Mr. Haley declares the ghost first visited his home on the night of January 14 when he and the other members of his family were awakened by vigorous knocking at the front door. He got up and went to the door, but no one was there. For several nights thereafter, he declares, he was aroused by this strange rapping. Determined to catch the intruder, Mr. Haley secreted himself in the yard and it was there, he declares, that a voice spoke to him. He looked in every direction but could see nothing that looked like a man. The voice followed him into the house and since has been a regular caller.
Several nights ago, Mr. Haley says Willie Fort was invited voice to visit his grave in the Forestville cemetery. A number of young men of the neighborhood are said to have gone to the burying grounds in place of young Fort and the ghost failed to show up. One of the party went to the Haley house and demanded with an oath to speak with the ghost.  Deaf to the pleading of Mr. Haley not to speak thusly of the voice, the young man entered the house. The voice came and the question was asked if he would speak to the young man. The ghost replied very distinctively “Tell him to go to hell.” Mr. Haley declared.
His statement corroborated by members of his family and by others from the community who declare they heard it.   

Mr. Dorrity just wanted peace

No matter what Mr. Dorrity would say to the community members of Shreveport they had to see “it” for themselves. It being the “Little Girl Ghost” that would appear at night. This article appeared in the Times-Picayune out of New Orleans, LA in August of 1915. This is another example of an unexplained ghost that some were able to find a way to make some extra cash.


Shreveport, La., Aug. 13. –When is a ghost not a ghost? Mr. Brown M. Dorrity, insurance agent and fraternal order organizer, whose home is at the corner of Allen avenue and Logan street, Shreveport, could intelligently reply to this question, but the thousands of eager and insistent sight-seers who for nearly a week have nightly thronged the street in front of the Dorrity home, to catch a glimpse of the apparition of a young girl that stands on the Dorrity doorstep, have evidently no conception whatever of the meaning of the query.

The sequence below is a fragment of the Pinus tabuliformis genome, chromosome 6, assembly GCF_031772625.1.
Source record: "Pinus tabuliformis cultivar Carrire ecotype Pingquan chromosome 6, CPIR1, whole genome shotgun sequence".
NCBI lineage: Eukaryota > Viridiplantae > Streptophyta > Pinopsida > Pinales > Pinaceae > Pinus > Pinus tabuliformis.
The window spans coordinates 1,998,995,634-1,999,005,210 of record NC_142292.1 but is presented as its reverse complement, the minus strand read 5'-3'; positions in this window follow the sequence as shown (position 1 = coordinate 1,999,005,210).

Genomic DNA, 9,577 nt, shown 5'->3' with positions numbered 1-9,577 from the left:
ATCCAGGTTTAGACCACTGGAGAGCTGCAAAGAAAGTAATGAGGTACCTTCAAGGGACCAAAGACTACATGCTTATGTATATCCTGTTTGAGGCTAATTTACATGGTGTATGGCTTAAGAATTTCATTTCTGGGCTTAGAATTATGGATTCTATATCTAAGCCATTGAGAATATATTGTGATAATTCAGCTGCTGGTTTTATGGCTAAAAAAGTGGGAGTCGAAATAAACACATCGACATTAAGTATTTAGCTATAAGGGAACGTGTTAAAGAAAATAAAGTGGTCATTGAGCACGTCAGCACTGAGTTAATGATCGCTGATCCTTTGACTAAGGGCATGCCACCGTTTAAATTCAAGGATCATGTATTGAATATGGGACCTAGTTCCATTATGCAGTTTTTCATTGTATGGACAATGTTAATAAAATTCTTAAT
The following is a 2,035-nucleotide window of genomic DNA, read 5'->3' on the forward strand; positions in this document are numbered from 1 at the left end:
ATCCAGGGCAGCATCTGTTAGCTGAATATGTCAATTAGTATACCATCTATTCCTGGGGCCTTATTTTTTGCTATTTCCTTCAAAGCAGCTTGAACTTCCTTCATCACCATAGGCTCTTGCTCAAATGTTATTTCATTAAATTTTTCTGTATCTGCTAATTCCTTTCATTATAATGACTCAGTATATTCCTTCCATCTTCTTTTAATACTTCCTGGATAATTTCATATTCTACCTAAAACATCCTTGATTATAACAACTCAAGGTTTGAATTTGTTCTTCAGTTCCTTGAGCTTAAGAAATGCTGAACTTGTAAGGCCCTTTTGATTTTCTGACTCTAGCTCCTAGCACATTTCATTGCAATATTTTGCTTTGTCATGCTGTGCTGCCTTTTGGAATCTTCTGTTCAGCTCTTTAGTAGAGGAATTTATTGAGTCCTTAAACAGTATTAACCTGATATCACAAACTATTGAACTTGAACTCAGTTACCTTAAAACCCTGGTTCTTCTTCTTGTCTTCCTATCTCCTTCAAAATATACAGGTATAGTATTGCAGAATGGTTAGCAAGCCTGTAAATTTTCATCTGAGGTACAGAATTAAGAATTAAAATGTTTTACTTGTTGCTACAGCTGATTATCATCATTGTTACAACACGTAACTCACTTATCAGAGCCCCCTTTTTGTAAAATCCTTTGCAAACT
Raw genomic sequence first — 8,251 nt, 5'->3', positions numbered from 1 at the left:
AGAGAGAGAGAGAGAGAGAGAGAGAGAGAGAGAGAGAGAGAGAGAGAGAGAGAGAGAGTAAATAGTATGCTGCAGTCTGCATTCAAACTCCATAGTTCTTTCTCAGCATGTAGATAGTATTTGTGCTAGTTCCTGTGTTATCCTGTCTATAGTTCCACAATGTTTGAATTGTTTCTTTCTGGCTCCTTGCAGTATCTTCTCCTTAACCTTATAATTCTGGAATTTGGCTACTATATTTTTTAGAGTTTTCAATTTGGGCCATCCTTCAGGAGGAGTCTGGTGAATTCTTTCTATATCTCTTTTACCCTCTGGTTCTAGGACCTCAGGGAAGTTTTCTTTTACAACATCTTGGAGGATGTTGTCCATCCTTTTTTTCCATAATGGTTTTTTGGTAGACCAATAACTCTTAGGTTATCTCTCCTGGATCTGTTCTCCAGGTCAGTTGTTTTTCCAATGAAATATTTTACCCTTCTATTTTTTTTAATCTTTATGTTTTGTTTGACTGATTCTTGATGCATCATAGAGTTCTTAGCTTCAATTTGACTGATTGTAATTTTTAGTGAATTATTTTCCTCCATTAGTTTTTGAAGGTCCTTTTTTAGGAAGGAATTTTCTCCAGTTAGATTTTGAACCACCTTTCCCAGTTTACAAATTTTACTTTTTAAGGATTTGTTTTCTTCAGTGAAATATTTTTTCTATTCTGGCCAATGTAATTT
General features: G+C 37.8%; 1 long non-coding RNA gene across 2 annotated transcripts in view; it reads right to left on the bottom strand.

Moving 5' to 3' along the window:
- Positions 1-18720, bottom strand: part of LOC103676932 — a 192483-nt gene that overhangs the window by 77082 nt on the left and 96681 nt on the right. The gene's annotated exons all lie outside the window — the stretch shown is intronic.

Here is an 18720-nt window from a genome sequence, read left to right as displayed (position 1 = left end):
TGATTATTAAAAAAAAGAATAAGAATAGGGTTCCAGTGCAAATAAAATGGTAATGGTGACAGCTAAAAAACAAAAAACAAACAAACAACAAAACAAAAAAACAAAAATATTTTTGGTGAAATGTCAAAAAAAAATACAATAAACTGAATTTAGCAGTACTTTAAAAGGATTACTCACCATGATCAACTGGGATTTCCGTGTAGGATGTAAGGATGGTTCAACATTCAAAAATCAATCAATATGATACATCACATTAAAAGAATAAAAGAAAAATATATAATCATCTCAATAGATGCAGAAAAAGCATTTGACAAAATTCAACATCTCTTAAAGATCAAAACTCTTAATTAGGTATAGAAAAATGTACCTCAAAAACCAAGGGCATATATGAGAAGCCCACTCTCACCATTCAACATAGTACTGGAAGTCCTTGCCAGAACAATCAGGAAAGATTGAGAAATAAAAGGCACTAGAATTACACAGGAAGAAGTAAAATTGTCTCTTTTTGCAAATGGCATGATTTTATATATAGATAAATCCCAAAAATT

The “Dorrity ghost,” as it has come to be called, refuses to yield to any sort of pressure.  All sorts of schemes have been hatched for the laying of this mute noeturnal visitor, but the date all have failed. The ghost, or apparition, or wraith, or whatever it may be is in the form of a little girl, about nine years of age, wearing a “middy” blouse, white skirt, white hose and shoes.

Mr. Dorrity’s explanation of the figure is simple but the sightseers will not accept it. Her it is: The light form the street are shining through a window of a house diagonally across the street from the Dorrity home, strikes a mirror, and reflected back, silhouettes the form, of a little girl through some trees and vines outside of the Dorrity home.
The first discovery of the “ghost” was made several nights ago when two automobilists, passing the house, observed it. The auto broke down, and one of its occupants relieved his feelings with a sting of voluble oaths. His companion admonished him not to talk so loud, “as there was a little girl standing on the gallery.”
It was midnight and voluble autoist wondered what the little girl was doing there at that hour. He talked to her gently, but firmly, but the girl not only did not respond, but faded from view when the autoists approached her. Somehow, the auto was fixed in a hurry and the autoists speeded to town and spread the news.

The following night several hundred persons visited the corner and saw the ghost. The next night there were several thousand and the police had to be sent for to keep the crowd within restraints. In spite of the frantic efforts of Mr. Dorrity to stem the tide of humanity that nightly wends its way to the vicinity of his home, it has increased nightly, Thursday night nearly three thousand persons are said to have visited the spot.
Auto parties are organized for the purpose of “seeing the ghost.” Enterprising jitney drivers have advertised apparition in the Shreveport papers, offering to take sightseers to the place at so much per head. One auto liveryman offered, in an advertisement, $20 in gold for the best solution of the “ghost mystery.”
The infection has spread to cities surrounding Shreveport. Out-of –town parties come here for no other purpose than to take a peep at the girl-wraith.

The interest at Texarkana is so strong, that some moneymaking genius is arraigning a special excursion to Shreveport in order that Texarkanians may have an opportunity to see the figure of the girl at reduced rates.